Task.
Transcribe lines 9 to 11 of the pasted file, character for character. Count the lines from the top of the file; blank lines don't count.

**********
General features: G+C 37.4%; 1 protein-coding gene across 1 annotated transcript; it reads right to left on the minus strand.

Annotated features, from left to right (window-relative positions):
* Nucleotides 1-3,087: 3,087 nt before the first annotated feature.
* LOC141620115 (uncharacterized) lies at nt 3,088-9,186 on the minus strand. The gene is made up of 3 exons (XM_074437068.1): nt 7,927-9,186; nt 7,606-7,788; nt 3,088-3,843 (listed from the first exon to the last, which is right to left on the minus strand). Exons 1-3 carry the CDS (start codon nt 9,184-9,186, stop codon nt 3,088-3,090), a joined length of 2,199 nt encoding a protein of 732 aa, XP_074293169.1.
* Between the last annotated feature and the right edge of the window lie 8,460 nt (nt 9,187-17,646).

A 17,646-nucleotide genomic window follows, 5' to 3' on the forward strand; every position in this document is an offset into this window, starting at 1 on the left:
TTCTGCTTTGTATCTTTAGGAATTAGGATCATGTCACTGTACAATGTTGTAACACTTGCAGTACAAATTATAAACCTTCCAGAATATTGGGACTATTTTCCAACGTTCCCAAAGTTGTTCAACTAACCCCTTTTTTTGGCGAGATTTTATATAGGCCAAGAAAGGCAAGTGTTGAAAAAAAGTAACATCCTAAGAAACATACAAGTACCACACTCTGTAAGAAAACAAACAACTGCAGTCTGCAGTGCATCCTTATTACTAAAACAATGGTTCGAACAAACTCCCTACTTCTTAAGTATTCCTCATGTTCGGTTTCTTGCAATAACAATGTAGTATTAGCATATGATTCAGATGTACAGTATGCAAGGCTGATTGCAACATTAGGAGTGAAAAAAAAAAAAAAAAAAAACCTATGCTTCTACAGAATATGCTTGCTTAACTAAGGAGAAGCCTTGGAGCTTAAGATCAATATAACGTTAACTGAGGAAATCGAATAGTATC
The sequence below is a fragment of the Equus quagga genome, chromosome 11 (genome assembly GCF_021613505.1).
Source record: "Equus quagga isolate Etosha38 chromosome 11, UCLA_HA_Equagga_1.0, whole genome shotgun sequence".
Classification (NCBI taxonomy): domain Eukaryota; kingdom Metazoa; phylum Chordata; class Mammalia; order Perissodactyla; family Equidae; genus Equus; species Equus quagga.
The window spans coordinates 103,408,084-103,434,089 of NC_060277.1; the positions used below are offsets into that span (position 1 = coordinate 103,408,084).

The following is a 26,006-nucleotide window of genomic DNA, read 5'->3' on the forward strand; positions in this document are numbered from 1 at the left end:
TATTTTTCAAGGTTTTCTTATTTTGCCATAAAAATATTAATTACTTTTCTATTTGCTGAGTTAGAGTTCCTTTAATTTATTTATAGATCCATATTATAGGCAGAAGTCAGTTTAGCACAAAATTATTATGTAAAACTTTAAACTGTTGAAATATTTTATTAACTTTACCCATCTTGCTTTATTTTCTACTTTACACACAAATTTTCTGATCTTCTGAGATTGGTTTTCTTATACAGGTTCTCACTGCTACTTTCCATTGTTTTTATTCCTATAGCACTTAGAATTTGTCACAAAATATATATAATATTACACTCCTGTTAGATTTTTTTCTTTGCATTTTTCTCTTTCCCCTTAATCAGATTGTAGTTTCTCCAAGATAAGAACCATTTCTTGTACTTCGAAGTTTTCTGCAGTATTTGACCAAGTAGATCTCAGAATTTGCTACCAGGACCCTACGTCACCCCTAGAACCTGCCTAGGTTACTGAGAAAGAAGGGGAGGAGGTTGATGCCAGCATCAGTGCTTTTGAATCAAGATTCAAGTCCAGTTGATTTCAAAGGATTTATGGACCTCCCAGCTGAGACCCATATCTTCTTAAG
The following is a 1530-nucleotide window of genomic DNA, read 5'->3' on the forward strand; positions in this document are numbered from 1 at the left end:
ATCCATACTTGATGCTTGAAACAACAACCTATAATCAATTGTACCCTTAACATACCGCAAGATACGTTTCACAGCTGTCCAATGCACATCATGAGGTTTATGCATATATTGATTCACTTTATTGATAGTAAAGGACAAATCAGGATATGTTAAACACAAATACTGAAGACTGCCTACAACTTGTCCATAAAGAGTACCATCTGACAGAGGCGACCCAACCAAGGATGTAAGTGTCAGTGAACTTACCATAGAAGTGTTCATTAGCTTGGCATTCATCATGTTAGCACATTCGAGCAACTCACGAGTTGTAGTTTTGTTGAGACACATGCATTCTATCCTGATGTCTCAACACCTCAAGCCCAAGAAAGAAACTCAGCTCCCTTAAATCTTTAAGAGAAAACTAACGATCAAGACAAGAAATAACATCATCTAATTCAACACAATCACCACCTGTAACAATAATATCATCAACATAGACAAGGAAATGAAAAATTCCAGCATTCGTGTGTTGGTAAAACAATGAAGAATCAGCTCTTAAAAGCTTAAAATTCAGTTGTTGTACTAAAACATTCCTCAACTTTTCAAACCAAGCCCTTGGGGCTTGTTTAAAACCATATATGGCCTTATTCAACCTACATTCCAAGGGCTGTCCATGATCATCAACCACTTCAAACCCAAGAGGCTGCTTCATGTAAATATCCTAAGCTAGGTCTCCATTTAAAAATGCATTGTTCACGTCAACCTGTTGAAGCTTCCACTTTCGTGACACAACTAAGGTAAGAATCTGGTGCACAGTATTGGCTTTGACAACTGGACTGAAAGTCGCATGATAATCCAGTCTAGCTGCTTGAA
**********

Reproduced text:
Source record: "Equus quagga isolate Etosha38 chromosome 11, UCLA_HA_Equagga_1.0, whole genome shotgun sequence".
Classification (NCBI taxonomy): domain Eukaryota; kingdom Metazoa; phylum Chordata; class Mammalia; order Perissodactyla; family Equidae; genus Equus; species Equus quagga.
The window spans coordinates 103,408,084-103,434,089 of NC_060277.1; the positions used below are offsets into that span (position 1 = coordinate 103,408,084).